What Does The New European Data Protection Legislation Involve?

protection-regulationThe new European data protection legislation, otherwise known as the General Data Protection Regulation, has been implemented with regards to the protection of individuals and processing personal data.

The regulation includes protection of individuals with regards to processing personal data. It’s becoming a vital component of EU privacy and human rights law.

There are seven principles of the new law. These include:

Lawfulness, fairness and transparency

  • Identifying valid grounds under the GDPR for collecting and using personal data.
  • Ensuring that no other laws are breached.
  • Using personal data in a way that is fair. Must not be unexpected or misleading to the individuals concerned.
  • Being clear, open and honest with people from the start about how you will use their personal data.

Purpose Limitation

  • Ensuring clarity about what your purposes for processing are from the start.
  • Recording your purposes as part of your documentation obligations and specify them in your privacy information for individuals.
  • Only using the personal data for a new purpose if either this is compatible with your original purpose, you get consent, or you have a clear basis in law.

Data Minimisation
You must ensure the personal data you are processing is:

  • Adequate – sufficient to properly fulfil your stated purpose;
  • Relevant – has a rational link to that purpose; and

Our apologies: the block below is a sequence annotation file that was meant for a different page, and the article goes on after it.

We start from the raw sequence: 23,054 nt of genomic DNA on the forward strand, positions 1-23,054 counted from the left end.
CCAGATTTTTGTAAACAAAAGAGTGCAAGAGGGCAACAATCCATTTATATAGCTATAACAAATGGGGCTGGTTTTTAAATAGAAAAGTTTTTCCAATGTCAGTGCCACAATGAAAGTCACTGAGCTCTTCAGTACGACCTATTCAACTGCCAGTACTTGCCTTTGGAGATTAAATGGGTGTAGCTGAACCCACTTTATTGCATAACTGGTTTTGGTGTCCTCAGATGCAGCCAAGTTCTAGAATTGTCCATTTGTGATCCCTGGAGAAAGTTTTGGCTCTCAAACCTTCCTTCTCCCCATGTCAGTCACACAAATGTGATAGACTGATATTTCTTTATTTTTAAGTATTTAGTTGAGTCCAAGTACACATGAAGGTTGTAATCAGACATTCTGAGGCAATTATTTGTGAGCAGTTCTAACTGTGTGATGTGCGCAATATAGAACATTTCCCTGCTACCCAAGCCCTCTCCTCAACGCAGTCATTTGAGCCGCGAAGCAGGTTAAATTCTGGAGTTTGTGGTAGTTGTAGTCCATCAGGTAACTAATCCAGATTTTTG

• Limited to what is necessary – you do not hold more than you need for that purpose.

Accuracy

  • Ensuring all reasonable steps are taken to ensure the personal data you hold is not incorrect or misleading
  • Keeping the personal data updated, although this will depend on what you are using it for.
  • If you discover that personal data is incorrect or misleading, you must take reasonable steps to correct or erase it as soon as possible.
  • Carefully consider any challenges to the accuracy of personal data.

Storage Limitation

  • Do not keep personal data for longer than you need it.
  • Justify long you keep personal data. This will depend on your purposes for holding the data.
  • Create a policy setting standard retention periods wherever possible, to comply with documentation requirements.
  • Periodically review the data you hold, and erase or anonymise it when you no longer need it.
  • Consider any challenges to your retention of data. Individuals have a right to erasure if you no longer need the data.
  • You can keep personal data for longer if you are only keeping it for public interest archiving, scientific or historical research, or statistical purposes.

Integrity and Confidentiality

  • Ensure that you have appropriate security measures in place to protect the personal data you hold.
  • This is the ‘integrity and confidentiality’ principle of the GDPR – also known as the security principle.

Accountability

  • Take responsibility for what you do with personal data and how you comply with the other principles.
  • Have appropriate measures and records in place to be able to demonstrate your compliance.